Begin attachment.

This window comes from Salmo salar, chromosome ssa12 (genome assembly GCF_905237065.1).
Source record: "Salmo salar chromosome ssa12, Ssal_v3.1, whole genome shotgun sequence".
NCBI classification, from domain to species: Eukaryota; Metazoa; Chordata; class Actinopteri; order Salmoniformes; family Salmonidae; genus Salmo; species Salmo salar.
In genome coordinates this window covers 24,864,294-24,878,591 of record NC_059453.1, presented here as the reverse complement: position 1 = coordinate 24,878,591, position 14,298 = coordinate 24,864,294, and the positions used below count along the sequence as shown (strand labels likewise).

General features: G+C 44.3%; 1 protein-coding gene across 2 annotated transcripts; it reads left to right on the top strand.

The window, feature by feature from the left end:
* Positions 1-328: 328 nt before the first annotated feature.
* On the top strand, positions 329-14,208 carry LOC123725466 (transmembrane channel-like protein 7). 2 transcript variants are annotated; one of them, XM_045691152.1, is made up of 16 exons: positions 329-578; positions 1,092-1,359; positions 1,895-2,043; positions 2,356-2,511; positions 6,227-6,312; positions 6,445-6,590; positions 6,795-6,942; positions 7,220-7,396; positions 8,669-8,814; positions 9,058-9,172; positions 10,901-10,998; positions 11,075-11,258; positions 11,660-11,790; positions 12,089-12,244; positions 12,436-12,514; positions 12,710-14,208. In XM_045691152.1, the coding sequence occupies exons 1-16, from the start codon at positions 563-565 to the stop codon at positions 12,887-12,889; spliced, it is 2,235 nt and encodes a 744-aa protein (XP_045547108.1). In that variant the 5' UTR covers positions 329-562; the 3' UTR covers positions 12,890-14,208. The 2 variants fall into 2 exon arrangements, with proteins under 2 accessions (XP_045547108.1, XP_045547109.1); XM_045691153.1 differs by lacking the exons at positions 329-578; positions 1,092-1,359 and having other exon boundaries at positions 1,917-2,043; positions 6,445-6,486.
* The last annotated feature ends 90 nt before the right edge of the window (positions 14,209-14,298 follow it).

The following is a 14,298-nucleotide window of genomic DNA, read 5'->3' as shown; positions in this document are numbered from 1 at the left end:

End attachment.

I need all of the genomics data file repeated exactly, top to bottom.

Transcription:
This window comes from Salmo salar, chromosome ssa12 (genome assembly GCF_905237065.1).
Source record: "Salmo salar chromosome ssa12, Ssal_v3.1, whole genome shotgun sequence".
NCBI classification, from domain to species: Eukaryota; Metazoa; Chordata; class Actinopteri; order Salmoniformes; family Salmonidae; genus Salmo; species Salmo salar.
In genome coordinates this window covers 24,864,294-24,878,591 of record NC_059453.1, presented here as the reverse complement: position 1 = coordinate 24,878,591, position 14,298 = coordinate 24,864,294, and the positions used below count along the sequence as shown (strand labels likewise).

General features: G+C 44.3%; 1 protein-coding gene across 2 annotated transcripts; it reads left to right on the top strand.

The window, feature by feature from the left end:
* Positions 1-328: 328 nt before the first annotated feature.
* On the top strand, positions 329-14,208 carry LOC123725466 (transmembrane channel-like protein 7). 2 transcript variants are annotated; one of them, XM_045691152.1, is made up of 16 exons: positions 329-578; positions 1,092-1,359; positions 1,895-2,043; positions 2,356-2,511; positions 6,227-6,312; positions 6,445-6,590; positions 6,795-6,942; positions 7,220-7,396; positions 8,669-8,814; positions 9,058-9,172; positions 10,901-10,998; positions 11,075-11,258; positions 11,660-11,790; positions 12,089-12,244; positions 12,436-12,514; positions 12,710-14,208. In XM_045691152.1, the coding sequence occupies exons 1-16, from the start codon at positions 563-565 to the stop codon at positions 12,887-12,889; spliced, it is 2,235 nt and encodes a 744-aa protein (XP_045547108.1). In that variant the 5' UTR covers positions 329-562; the 3' UTR covers positions 12,890-14,208. The 2 variants fall into 2 exon arrangements, with proteins under 2 accessions (XP_045547108.1, XP_045547109.1); XM_045691153.1 differs by lacking the exons at positions 329-578; positions 1,092-1,359 and having other exon boundaries at positions 1,917-2,043; positions 6,445-6,486.
* The last annotated feature ends 90 nt before the right edge of the window (positions 14,209-14,298 follow it).

The following is a 14,298-nucleotide window of genomic DNA, read 5'->3' as shown; positions in this document are numbered from 1 at the left end: